Succulent Trees (July 2016)

By Don Lesmeister (July 2016)

PhotoAs a young kid, I didn’t understand the simple beauty of a poem. In grade school, one of the few poems that caught my attention was the popular limerick whispered among the boys. It started with “There once was a girl from Nantucket.” We all giggled while looking for a nun, hoping no one heard our shared moment of silliness and thinking that poems were funny and silly.

Then I came across another poem, Trees, by Joyce Kilmer. Not funny or silly. “I think that I shall never see … a poem lovely as a tree.” Poem? Tree? What did that even mean?

As I grew older, I understood it was a poem about the beauty of nature. Now when I look at a tree, I get it. That wonder and feeling Kilmer was writing about – although the Ogden Nash parody is worth mentioning:

I think that I shall never see
A billboard lovely as a tree.
Indeed, unless the billboards fall
I’ll never see a tree at all.

It would have made a great Burma Shave sign, although a bit self-defeating for those of you old enough to remember seeing them. The signs broke up the monotony of what seemed to be never-ending rows of cornfields along the highway.

Back in the ’50s – with no Internet, video games or even much T.V. – climbing a tree was a way to have some fun. It was an adventurous time to reflect on the stuff of life. It was a unique time when you sat still, watched and thought up there with the birds and squirrels. You sat quietly, becoming an observer of the neighborhood from a different perspective.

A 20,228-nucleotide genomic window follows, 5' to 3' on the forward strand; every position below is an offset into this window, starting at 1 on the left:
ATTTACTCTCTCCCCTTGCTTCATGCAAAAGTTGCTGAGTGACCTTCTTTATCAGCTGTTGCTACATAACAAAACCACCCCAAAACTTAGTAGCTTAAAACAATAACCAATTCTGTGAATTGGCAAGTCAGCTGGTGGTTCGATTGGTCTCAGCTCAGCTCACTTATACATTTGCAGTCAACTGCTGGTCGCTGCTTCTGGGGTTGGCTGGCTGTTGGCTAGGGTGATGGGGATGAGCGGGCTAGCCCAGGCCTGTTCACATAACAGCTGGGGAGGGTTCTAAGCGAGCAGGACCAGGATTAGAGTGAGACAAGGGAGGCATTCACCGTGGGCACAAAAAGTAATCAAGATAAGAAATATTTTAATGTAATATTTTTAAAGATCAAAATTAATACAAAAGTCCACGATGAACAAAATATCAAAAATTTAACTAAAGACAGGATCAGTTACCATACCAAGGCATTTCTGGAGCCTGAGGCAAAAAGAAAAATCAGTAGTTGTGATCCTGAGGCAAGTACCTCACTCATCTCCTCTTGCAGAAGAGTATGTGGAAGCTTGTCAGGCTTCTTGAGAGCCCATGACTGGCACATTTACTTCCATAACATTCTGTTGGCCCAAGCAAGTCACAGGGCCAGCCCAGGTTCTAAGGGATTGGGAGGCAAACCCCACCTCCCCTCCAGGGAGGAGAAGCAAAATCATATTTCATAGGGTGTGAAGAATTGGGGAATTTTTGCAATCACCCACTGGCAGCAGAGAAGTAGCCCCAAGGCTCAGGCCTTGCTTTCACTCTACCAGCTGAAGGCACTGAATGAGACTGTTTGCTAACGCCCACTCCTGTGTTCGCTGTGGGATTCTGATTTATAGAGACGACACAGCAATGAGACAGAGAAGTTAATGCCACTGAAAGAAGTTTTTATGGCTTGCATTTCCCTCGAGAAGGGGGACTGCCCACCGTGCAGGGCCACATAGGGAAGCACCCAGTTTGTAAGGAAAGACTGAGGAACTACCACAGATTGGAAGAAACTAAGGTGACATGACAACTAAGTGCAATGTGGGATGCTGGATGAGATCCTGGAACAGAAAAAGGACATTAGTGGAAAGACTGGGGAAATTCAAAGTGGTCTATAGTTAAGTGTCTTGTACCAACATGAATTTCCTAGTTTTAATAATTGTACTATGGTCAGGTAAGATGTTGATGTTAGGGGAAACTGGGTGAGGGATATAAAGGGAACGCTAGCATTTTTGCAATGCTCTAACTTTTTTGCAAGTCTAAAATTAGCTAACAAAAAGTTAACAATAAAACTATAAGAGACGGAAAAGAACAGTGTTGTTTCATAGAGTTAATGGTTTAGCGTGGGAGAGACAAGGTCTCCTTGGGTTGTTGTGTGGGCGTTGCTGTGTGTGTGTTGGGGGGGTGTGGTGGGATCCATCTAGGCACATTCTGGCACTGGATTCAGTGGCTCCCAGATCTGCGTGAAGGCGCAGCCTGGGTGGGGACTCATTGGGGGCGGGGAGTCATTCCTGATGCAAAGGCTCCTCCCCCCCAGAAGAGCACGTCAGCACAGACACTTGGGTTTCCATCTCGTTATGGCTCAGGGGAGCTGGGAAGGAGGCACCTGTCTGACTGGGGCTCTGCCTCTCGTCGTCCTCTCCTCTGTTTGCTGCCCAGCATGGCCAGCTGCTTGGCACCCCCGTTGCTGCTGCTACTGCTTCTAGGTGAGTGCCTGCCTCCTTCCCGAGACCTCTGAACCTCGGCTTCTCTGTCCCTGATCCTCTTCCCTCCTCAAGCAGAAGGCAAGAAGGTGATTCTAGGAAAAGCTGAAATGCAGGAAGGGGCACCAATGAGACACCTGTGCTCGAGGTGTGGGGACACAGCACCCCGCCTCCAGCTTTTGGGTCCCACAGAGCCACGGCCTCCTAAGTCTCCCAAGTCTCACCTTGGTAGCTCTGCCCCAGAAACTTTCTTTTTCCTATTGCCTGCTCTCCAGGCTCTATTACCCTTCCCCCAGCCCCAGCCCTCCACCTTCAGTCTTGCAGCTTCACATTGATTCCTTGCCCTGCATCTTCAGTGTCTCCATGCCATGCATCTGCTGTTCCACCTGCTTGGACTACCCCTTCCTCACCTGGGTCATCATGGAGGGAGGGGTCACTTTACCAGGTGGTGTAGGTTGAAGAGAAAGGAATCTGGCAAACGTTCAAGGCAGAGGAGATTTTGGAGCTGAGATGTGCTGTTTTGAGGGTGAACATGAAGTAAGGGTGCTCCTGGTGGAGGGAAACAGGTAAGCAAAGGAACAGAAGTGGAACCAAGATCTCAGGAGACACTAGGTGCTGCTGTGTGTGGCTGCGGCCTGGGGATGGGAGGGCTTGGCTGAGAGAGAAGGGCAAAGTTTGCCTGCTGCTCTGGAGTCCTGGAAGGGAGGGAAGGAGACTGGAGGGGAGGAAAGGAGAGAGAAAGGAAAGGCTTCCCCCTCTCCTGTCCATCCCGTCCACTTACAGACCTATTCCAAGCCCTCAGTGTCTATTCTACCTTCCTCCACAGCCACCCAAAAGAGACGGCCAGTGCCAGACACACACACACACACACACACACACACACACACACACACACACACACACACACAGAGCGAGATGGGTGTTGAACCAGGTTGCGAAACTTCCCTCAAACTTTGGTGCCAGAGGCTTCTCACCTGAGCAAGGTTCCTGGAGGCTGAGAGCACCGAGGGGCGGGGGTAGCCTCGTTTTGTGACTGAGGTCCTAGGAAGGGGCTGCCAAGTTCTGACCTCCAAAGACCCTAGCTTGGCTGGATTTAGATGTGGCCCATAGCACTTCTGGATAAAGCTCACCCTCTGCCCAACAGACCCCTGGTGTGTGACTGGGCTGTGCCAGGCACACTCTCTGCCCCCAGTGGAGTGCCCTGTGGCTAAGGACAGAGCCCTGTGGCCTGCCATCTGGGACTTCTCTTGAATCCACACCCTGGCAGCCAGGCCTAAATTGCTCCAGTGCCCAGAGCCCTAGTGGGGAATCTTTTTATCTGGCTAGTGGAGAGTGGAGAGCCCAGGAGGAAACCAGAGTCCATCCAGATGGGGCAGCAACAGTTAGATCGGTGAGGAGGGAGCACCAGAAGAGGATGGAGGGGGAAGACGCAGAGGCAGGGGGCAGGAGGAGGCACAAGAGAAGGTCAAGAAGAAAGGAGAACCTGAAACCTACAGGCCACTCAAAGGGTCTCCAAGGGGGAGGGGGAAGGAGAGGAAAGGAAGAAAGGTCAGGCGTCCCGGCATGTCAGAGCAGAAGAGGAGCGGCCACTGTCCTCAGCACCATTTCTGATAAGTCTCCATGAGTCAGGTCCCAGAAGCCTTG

Contact with trees … their strength and size, and the feel of being out on a limb had a calming effect. And at the same time, the thrill of the risk that one false move meant gravity could take its toll. Let’s hear it for trees!

PhotoI had a favorite bursera when I was a small child. Many memories are connected to this tree. When I was 7, I fell in love with an older woman under it …

Dottie, who was 9, lived in the house behind mine. She told me she would be my girlfriend if I ate one of her mud pies. Suspicion, distrust, humiliation: out of my way! I still remember the pie’s awful, grainy taste. She laughed and ran home.

As I was spitting and wiping my face, a friend walked up to me and suggested we bury our stash of treasured comic books in a metal chest under the tree. The comics were priceless to us then and, ironically, remain so even now.

We left the treasure under that tree for many years, planning to retrieve it later. We tried. Long story short, no girlfriend, and we never found the chest. The many holes we dug really upset the adults, though. Ah, the growing pains of youth.

For the next 40 or so years, the wonder of trees took a back seat to the workaday routine until I retired and wandered into a nursery that had some bonsai trees. My love of trees and the memories connected to them were rekindled, although after a brief time learning some of the techniques of bonsai cultivation.

I realized at my age I was not in the right hobby when I learned many of the more coveted bonsais had been in training for generations. Fortunately for me – and quite by accident – I found I was much more at home with cactus and succulents, which now provide me great joy.

I again found trees … succulent trees! In particular, the Burseraceae family, sometimes called torchwood. The family represents around 17 to 19 genera and over 500 species.

Since DNA analysis has now all but replaced earlier methods to test origin and other identifying traits of these Burseraceae trees, it has been found they had their early beginnings on the North American part of the Gondwanan land mass. Gondwana was part of Pangaea.